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May be slightly of topic but just want to add for a discussion.

I'm talking about lower budget and also lower noise levels.

WD have one of the highest noise levels so I'm considering Maxtor Max Line Plus II 250Gb for video drive. It's performance is slightly lower than the WD but still respectable. Also important is Maxtor is claiming higher reliability for this line.

For aplications/OS drive WD for sure is the best but again noise and budget is issue. I would rather have 80 Gb drive with 8Mb. Glenn, do you think Maxtor Diamond Max Plus 9 is OK?
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Old September 19th, 2003, 08:14 AM   #6
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"I am one of those people who view PC's as a tool to get me from point A to B." LOL, something that gets you from point A to B is a Ford Escort....your rig is a Porsche.

I'd definitly go RAID 0. I built my own machine, not to far from yours: 3.0 w/ht not 3.2, same ram but just one gig. Hardrives are 3 SATA Maxtor Diamondmax Plus 9 120gig hds, one for OS/programs, and the other two in a Raid 0 for dedicated video storage. Saved over $1500 compared to the Area-51 and did all my shopping on Newegg.com and GoogleGear.com (now called ZipZoomFly.com).

Big gamer as well- patiently awaiting Half-life 2 though it runs terribly on the Nvidia FX cards, the Radeon is kicking but in HL2 benchmarks...ugh.
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Old September 19th, 2003, 11:36 AM   #7
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Get the Diamond SATA drives it performs better then the rest of the drives that support sata. I have 2 of them in a raid 0 config for video storage. My operating system is regular 120 gig maxtor with 8 mb cache.
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Old September 19th, 2003, 04:11 PM   #8
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OK, I have a neophyte question after reading your very informative responses.

I ordered the Area 51 PC with (2) 250 GB WD Caviar SATA 7200's w/8MB cache.

I decided NOT to get RAID from Alienware as they were using the BIOS RAID on the Intel M-board, which someone here suggested could hamper CPU performance.

My question is: Can I take the two SATA drives I am getting, buy a PCI RAID controller and hook them to it for RAID 0 striping?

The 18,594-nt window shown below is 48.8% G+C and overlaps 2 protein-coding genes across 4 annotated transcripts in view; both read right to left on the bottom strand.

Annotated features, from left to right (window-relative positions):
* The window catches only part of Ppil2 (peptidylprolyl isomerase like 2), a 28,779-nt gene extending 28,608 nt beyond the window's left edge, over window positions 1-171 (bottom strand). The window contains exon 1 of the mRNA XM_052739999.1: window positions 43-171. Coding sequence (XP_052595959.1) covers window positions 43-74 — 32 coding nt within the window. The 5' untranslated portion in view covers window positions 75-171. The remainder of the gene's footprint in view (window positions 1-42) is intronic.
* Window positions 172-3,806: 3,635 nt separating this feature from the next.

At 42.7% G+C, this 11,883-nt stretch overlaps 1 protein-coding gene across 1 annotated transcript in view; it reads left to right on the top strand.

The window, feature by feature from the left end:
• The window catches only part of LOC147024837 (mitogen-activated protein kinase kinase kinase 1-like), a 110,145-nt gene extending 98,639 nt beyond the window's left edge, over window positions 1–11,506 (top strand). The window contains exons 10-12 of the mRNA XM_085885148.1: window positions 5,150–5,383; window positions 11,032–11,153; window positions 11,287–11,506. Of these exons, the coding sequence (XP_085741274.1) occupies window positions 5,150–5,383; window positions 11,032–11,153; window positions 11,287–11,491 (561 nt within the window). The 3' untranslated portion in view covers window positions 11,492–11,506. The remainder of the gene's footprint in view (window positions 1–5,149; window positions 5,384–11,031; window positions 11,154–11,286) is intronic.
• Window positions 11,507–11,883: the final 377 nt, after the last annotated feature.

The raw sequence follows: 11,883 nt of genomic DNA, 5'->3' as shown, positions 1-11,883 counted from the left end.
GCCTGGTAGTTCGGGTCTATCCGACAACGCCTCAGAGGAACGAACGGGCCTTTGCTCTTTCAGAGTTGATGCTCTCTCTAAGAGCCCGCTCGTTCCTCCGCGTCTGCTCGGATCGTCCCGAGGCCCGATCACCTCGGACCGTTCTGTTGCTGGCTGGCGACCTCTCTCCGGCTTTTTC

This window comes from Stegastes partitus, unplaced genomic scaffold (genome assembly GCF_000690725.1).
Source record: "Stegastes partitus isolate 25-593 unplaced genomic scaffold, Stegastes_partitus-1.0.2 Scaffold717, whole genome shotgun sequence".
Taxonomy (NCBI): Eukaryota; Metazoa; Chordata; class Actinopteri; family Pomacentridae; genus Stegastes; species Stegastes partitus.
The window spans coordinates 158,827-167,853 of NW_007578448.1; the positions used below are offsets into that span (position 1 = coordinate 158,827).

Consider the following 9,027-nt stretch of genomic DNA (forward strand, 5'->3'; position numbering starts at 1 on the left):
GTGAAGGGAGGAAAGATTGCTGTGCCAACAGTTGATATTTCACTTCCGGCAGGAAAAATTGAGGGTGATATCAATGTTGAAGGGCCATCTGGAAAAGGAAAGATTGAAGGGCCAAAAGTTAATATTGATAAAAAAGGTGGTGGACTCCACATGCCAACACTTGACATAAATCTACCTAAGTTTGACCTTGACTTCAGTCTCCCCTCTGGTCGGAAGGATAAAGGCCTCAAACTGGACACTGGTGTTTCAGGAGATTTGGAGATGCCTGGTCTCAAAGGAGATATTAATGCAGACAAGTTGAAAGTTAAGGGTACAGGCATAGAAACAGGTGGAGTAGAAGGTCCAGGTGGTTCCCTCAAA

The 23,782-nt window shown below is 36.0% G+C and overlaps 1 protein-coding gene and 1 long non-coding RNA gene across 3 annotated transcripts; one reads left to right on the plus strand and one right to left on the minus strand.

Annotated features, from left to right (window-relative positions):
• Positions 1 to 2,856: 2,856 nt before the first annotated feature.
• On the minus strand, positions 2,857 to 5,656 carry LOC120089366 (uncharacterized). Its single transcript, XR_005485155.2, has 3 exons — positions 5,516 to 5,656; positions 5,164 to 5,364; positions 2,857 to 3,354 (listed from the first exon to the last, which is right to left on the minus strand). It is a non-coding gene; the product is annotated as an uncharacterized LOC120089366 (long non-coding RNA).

If so, what controller do you folks recommend for this? An Adaptec I presume?

thanks again.
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Old September 19th, 2003, 04:29 PM   #9
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jeff,
you sure have money!!! you're not just paying for aw's computer you're paying for their company's overhead, which is very high. you could save upto $500! or even more! well there's always next time. use this:

http://www.pricewatch.com

you will see SOME improvements from BIOS to dedicated but not leaps and bounds. there isn't a cheap and affordable SATA RAID controller with a nice onboard CPU on it to offload tasks from CPU yet. they're all software based and hardware accelerated at best.

yes you can take 2 HD's you're using and buy a PCI RAID controller and make them RAID 0... or 5 even. this card is a bit pricey (around $170, try pricegrabber or ebay, i've seen it for $90 on ebay, i would've bought it if i needed it) but it's worth every penny:

http://www.promise.com/product/produ...112&familyId=2

if you're paying any amount of money even $50 onwards why not get something that can do RAID 5? if i were buying a new system today i would DEFINITELY get that. it's like a swiss army knife. gives you flexibiliy. you can even run it as JBOD -- Just a Bunch Of Drives... which means 4 individual and separate drives. DON'T get the highpoint. bad bad stories surround it.

adaptec's are WAAAAAAY too epensive. yesh they have a processor based controller... but most of it are used for server-ended stuff:

http://www.adaptec.com/worldwide/pro...erial+ATA+RAID
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Old September 19th, 2003, 07:04 PM   #10
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Quote:
May be slightly of topic but just want to add for a discussion.

I'm talking about lower budget and also lower noise levels.

WD have one of the highest noise levels so I'm considering Maxtor Max Line Plus II 250Gb for video drive. It's performance is slightly lower than the WD but still respectable. Also important is Maxtor is claiming higher reliability for this line.

For aplications/OS drive WD for sure is the best but again noise and budget is issue. I would rather have 80 Gb drive with 8Mb. Glenn, do you think Maxtor Diamond Max Plus 9 is OK?
Ok storagereview.com has information on which drives are the quietest and "fastest" (fast is harder to measure than quiet). They have subjective and actual measurements of noise levels there. For video performance, the Maxtors have high sustained transfer rates so they should be fine. For video work sustained transfer performance (read and write) are very important. You'd have to check how quiet those drives are.

For other quiet drives, the IBM deskstar should be a good choice as well as the seagate barracudas.

storagereview.com also has a reliability survey. You can check that out.